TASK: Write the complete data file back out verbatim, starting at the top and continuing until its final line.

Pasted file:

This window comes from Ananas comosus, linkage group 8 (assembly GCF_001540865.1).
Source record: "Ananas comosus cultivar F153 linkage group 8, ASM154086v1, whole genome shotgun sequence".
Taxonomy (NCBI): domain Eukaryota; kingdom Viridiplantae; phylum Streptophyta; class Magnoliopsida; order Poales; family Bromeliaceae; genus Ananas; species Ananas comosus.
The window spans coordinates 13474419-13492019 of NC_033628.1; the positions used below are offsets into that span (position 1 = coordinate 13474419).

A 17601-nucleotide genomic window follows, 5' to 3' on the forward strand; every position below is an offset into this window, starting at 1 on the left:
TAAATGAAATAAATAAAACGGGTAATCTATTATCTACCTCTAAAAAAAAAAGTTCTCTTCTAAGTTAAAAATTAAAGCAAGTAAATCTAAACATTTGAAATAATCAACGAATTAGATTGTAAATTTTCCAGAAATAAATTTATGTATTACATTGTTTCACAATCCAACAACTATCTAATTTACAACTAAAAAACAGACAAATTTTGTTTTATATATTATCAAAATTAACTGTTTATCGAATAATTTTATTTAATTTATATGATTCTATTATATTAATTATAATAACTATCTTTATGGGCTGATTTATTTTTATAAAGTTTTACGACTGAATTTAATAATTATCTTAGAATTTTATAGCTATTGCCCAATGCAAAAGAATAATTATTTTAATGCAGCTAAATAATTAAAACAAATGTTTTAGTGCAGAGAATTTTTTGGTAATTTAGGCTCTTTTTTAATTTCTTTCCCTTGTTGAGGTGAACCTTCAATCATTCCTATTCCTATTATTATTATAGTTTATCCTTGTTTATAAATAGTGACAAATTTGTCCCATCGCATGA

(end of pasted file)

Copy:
This window comes from Ananas comosus, linkage group 8 (assembly GCF_001540865.1).
Source record: "Ananas comosus cultivar F153 linkage group 8, ASM154086v1, whole genome shotgun sequence".
Taxonomy (NCBI): domain Eukaryota; kingdom Viridiplantae; phylum Streptophyta; class Magnoliopsida; order Poales; family Bromeliaceae; genus Ananas; species Ananas comosus.
The window spans coordinates 13474419-13492019 of NC_033628.1; the positions used below are offsets into that span (position 1 = coordinate 13474419).

A 17601-nucleotide genomic window follows, 5' to 3' on the forward strand; every position below is an offset into this window, starting at 1 on the left:
TAAATGAAATAAATAAAACGGGTAATCTATTATCTACCTCTAAAAAAAAAAGTTCTCTTCTAAGTTAAAAATTAAAGCAAGTAAATCTAAACATTTGAAATAATCAACGAATTAGATTGTAAATTTTCCAGAAATAAATTTATGTATTACATTGTTTCACAATCCAACAACTATCTAATTTACAACTAAAAAACAGACAAATTTTGTTTTATATATTATCAAAATTAACTGTTTATCGAATAATTTTATTTAATTTATATGATTCTATTATATTAATTATAATAACTATCTTTATGGGCTGATTTATTTTTATAAAGTTTTACGACTGAATTTAATAATTATCTTAGAATTTTATAGCTATTGCCCAATGCAAAAGAATAATTATTTTAATGCAGCTAAATAATTAAAACAAATGTTTTAGTGCAGAGAATTTTTTGGTAATTTAGGCTCTTTTTTAATTTCTTTCCCTTGTTGAGGTGAACCTTCAATCATTCCTATTCCTATTATTATTATAGTTTATCCTTGTTTATAAATAGTGACAAATTTGTCCCATCGCATGA